If you’ve been paying attention to my Twitter account lately, you’ve probably noticed one or two teasers of what I’ve been working on — a Python framework/package to rapidly construct object detectors using Histogram of Oriented Gradients and Linear Support Vector Machines.
Honestly, I really can’t stand using the Haar cascade classifiers provided by OpenCV (i.e. the Viola-Jones detectors) — and hence why I’m working on my own suite of classifiers. While cascade methods are extremely fast, they leave much to be desired. If you’ve ever used OpenCV to detect faces you’ll know exactly what I’m talking about.
In order to detect faces/humans/objects/whatever in OpenCV (and remove the false positives), you’ll spend a lot of time tuning the
cv2.detectMultiScale parameters. And again, there is no guarantee that the exact same parameters will work from image-to-image. This makes batch-processing large datasets for face detection a tedious task since you’ll be very concerned with either (1) falsely detecting faces or (2) missing faces entirely, simply due to poor parameter choices on a per image basis.
There is also the problem that the Viola-Jones detectors are nearing 15 years old. If this detector were a nice bottle of Cabernet Sauvignon I might be pretty stoked right now. But the field has advanced substantially since then. Back in 2001 the Viola-Jones detectors were state-of-the-art and they were certainly a huge motivating force behind the incredible new advances we have in object detection today.
Now, the Viola-Jones detector isn’t our only choice for object detection. We have object detection using keypoints, local invariant descriptors, and bag-of-visual-words models. We have Histogram of Oriented Gradients. We have deformable parts models. Exemplar models. And we are now utilizing Deep Learning with pyramids to recognize objects at different scales!
All that said, even though the Histogram of Oriented Gradients descriptor for object recognition is nearly a decade old, it is still heavily used today — and with fantastic results. The Histogram of Oriented Gradients method suggested by Dalal and Triggs in their seminal 2005 paper, Histogram of Oriented Gradients for Human Detection demonstrated that the Histogram of Oriented Gradients (HOG) image descriptor and a Linear Support Vector Machine (SVM) could be used to train highly accurate object classifiers — or in their particular study, human detectors.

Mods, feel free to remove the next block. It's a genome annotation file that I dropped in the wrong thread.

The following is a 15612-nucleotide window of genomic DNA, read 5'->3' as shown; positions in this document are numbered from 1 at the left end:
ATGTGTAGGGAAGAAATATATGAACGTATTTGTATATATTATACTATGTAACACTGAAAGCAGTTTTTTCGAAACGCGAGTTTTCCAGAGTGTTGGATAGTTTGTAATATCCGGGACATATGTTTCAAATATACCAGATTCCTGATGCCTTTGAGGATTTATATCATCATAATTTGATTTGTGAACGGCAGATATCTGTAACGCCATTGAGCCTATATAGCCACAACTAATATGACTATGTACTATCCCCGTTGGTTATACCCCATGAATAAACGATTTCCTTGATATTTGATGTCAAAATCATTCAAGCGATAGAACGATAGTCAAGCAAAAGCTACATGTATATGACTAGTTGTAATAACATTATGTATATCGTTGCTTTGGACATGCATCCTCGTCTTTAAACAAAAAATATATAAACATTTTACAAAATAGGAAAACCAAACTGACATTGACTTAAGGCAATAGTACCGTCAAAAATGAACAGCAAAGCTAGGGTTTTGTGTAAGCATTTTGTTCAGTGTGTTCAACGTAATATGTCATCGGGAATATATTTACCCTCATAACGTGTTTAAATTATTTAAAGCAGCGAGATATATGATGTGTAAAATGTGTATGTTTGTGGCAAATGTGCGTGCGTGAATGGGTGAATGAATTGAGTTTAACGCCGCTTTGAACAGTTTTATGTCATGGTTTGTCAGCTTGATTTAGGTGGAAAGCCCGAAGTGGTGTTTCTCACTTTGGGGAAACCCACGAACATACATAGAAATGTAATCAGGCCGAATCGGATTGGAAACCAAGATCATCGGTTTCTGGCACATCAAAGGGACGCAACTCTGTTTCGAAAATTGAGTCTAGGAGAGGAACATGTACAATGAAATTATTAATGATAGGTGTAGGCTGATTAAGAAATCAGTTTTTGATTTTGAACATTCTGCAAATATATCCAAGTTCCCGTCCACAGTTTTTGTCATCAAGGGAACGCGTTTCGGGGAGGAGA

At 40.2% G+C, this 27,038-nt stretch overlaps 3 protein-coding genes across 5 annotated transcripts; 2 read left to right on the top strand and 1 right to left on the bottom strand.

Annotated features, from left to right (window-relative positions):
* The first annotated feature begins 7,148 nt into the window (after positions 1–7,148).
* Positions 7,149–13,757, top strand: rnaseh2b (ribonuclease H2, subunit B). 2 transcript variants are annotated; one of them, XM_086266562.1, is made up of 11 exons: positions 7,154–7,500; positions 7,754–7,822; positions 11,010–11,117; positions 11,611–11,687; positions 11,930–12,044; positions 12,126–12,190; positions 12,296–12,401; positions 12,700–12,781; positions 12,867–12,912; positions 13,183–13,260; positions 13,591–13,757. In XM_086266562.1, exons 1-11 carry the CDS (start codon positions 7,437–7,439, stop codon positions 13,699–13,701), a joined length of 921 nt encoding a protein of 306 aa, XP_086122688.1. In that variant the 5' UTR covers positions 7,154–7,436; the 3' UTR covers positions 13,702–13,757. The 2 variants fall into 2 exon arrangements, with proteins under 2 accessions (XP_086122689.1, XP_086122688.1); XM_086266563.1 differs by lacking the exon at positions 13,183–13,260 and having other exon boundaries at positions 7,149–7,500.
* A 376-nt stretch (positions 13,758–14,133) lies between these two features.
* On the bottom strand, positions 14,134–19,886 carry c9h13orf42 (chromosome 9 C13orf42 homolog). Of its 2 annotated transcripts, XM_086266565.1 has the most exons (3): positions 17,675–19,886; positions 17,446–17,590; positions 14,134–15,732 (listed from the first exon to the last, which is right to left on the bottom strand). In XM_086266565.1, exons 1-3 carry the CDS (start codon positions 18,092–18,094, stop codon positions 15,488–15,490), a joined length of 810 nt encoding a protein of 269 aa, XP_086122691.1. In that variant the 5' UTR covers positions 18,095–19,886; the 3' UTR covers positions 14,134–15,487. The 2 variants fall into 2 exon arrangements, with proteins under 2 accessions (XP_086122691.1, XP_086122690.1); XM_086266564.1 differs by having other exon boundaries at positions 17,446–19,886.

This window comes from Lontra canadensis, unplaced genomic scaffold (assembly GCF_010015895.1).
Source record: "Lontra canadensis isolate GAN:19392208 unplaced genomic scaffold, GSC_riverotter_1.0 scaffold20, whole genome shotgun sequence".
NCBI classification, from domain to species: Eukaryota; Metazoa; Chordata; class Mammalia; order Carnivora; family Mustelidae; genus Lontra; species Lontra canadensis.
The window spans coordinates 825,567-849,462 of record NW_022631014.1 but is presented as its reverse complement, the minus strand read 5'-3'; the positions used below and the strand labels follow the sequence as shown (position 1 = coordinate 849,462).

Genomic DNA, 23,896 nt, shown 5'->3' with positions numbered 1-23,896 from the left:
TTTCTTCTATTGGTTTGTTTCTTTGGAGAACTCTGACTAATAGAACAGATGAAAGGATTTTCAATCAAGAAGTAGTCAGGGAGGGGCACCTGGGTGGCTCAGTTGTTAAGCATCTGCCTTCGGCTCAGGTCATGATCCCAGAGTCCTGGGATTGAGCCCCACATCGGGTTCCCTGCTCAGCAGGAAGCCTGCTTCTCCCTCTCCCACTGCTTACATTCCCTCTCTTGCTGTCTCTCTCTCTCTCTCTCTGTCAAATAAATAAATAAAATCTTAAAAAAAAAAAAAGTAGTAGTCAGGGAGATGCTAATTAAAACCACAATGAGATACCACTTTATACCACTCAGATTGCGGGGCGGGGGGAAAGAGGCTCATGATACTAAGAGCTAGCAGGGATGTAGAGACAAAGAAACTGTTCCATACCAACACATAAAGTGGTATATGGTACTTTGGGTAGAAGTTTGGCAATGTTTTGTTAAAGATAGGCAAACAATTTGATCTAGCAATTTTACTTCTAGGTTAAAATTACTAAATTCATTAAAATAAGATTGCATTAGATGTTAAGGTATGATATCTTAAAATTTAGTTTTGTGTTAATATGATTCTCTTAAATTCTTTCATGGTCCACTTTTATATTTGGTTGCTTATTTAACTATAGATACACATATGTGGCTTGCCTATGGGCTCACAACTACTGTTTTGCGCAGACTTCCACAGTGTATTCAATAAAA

Histogram of Oriented Gradients and Object Detection
I’m not going to review the entire detailed process of training an object detector using Histogram of Oriented Gradients (yet), simply because each step can be fairly detailed. But I wanted to take a minute and detail the general algorithm for training an object detector using Histogram of Oriented Gradients. It goes a little something like this:
Sample P positive samples from your training data of the object(s) you want to detect and extract HOG descriptors from these samples.
Sample N negative samples from a negative training set that does not contain any of the objects you want to detect and extract HOG descriptors from these samples as well. In practice N >> P.
Train a Linear Support Vector Machine on your positive and negative samples.
Apply hard-negative mining. For each image and each possible scale of each image in your negative training set, apply the sliding window technique and slide your window across the image. At each window compute your HOG descriptors and apply your classifier. If your classifier (incorrectly) classifies a given window as an object (and it will, there will absolutely be false-positives), record the feature vector associated with the false-positive patch along with the probability of the classification. This approach is called hard-negative mining.
Take the false-positive samples found during the hard-negative mining stage, sort them by their confidence (i.e. probability) and re-train your classifier using these hard-negative samples. (Note: You can iteratively apply steps 4-5, but in practice one stage of hard-negative mining usually [not not always] tends to be enough. The gains in accuracy on subsequent runs of hard-negative mining tend to be minimal.)